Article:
Not far from the interstate exits for Montgomery, Alabama lie roads that feel like they're taking you off the map.

And in a way, they are. These tree-lined dirt lanes seemingly transport you out of reality and into the fictional town of Spectre, Alabama. There lie the ruins of the set of Tim Burton's 2003 movie Big Fish — based on a novel of the same title by Daniel Wallace. Whether you are a fan of the movie, the book, or just like hanging out with goats (yeah, there are goats roaming around), this sleepy little "town" is worth a stop.

Still from 'Big Fish"

This filming location, which is on privately-owned Jackson Lake Island in Millbrook, Alabama, is charmingly open to the public "from dawn to dusk." Of what was once a whole forest of artificial trees, only two remain, flanking the entrance to Spectre and framing what is left of the set.

To be frank, over 18 years after filming, the set itself is not the splendorous site it once was. The lush green grass, now dirt. The vibrant street with buildings standing shoulder to shoulder, now sparse. Just six homes still stand, along with the church. However, the place still has a certain unmistakable magic about it.

Architectural Afterlife

Much like the wardrobe into Narnia, stepping through the trees feels like a portal. Strung over a line at the town's entrance are multiple pairs of shoes left by visitors in homage to those from the movie. You see, in Spectre, visitors must kick off their shoes upon arrival.

It's a place you're supposed to never want to leave, and the abandonment of shoes is almost like a rite of passage. It symbolizes walking into a different world and leaving the responsibilities of the old one behind. As a visitor, it's fun to imagine the liveliness of the set during filming: the cameras rolling, bright lights down the whole length of the street as Ewan McGregor steps out of "the dark forest" for yet another take.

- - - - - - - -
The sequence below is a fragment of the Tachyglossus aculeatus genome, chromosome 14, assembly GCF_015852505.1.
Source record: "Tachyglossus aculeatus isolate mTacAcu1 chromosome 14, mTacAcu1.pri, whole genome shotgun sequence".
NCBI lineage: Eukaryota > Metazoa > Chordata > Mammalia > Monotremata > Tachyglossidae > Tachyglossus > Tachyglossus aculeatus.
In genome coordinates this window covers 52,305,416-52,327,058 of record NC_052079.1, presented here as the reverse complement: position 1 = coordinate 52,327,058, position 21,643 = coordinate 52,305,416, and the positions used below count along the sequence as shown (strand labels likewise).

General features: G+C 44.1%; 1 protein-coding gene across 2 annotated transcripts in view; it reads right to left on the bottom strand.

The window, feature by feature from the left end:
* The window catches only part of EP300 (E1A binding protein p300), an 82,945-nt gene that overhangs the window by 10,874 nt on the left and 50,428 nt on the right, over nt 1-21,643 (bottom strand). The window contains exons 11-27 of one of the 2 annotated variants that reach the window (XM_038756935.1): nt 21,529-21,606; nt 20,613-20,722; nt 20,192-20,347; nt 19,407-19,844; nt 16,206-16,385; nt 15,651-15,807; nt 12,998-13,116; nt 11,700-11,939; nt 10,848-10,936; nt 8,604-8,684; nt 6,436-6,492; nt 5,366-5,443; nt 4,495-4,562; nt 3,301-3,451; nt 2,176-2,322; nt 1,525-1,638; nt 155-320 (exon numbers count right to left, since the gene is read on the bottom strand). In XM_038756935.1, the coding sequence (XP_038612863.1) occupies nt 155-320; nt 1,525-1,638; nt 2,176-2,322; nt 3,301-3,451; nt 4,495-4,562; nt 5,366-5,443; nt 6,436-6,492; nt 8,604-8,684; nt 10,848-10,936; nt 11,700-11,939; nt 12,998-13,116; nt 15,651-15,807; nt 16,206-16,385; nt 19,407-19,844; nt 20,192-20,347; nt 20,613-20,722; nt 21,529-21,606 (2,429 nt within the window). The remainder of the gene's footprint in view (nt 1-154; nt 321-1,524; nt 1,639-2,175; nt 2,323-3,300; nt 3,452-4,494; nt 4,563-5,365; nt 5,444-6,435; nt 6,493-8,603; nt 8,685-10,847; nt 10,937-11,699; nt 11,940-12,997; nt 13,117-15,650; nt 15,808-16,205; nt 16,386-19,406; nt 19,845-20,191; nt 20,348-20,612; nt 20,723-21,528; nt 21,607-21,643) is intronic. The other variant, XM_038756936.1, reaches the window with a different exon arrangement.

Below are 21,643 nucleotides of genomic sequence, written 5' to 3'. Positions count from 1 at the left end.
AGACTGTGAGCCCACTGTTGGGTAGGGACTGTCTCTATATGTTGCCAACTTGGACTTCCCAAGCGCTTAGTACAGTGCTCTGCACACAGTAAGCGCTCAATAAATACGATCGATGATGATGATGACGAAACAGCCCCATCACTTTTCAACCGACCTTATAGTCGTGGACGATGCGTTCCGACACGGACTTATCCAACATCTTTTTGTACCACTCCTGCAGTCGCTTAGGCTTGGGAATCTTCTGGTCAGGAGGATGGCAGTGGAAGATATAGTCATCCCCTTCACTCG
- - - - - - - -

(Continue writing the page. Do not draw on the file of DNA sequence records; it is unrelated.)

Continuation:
As you walk down the street, it's advised you leave your shoes on since goat poop doesn't quite have the same allure as walking on Hollywood-perfect grass. The houses, purposefully aged for the final shots of Spectre, are facades that can be looked into but not entered. The "town" itself doesn't require that you spend a lot of time to fully experience it. Wander through, take some dreamy photos, and you'll be satisfied.


Beyond the fictional church are benches where you can sit awhile and watch the surrounding water. The island itself is 60 acres and offers much else to explore if you'd like to stretch your time there. Fishing, camping, canoeing, and kayaking are all allowed but it's BYOB. Bring your own boat. And, of course, there's the other main draw: baby goats. They're used to people and aren't very shy, especially if you bring something to feed them.

Big Fish Town Big Fish TownAbandoned Southeast

Is Jackson Lake Island a destination? Probably not. It's more of a nice, short stop if you're already passing through. If that's the case it is absolutely worth your time. But if you're really into Big Fish and want to make a trip of it, you're in luck. The whole movie, except for a small amount of time in Paris, was filmed in and around Montgomery. You can visit the town of Ashton, check out Karl the Giant's cave, and even see the witch's house — fictional home of the one and only Helena Bonham Carter.

Perhaps you'll even be moved to write a poem about it. Whether or not it'll be as good as the one Norther Winslow (played by Steve Buscemi) writes — "Roses are red. Violets are blue. I love Spectre" — remains to be seen. It may not be easy, but with the magic of an old movie set there to inspire you, I think you've got a shot.

Details for visiting the island can be found here.


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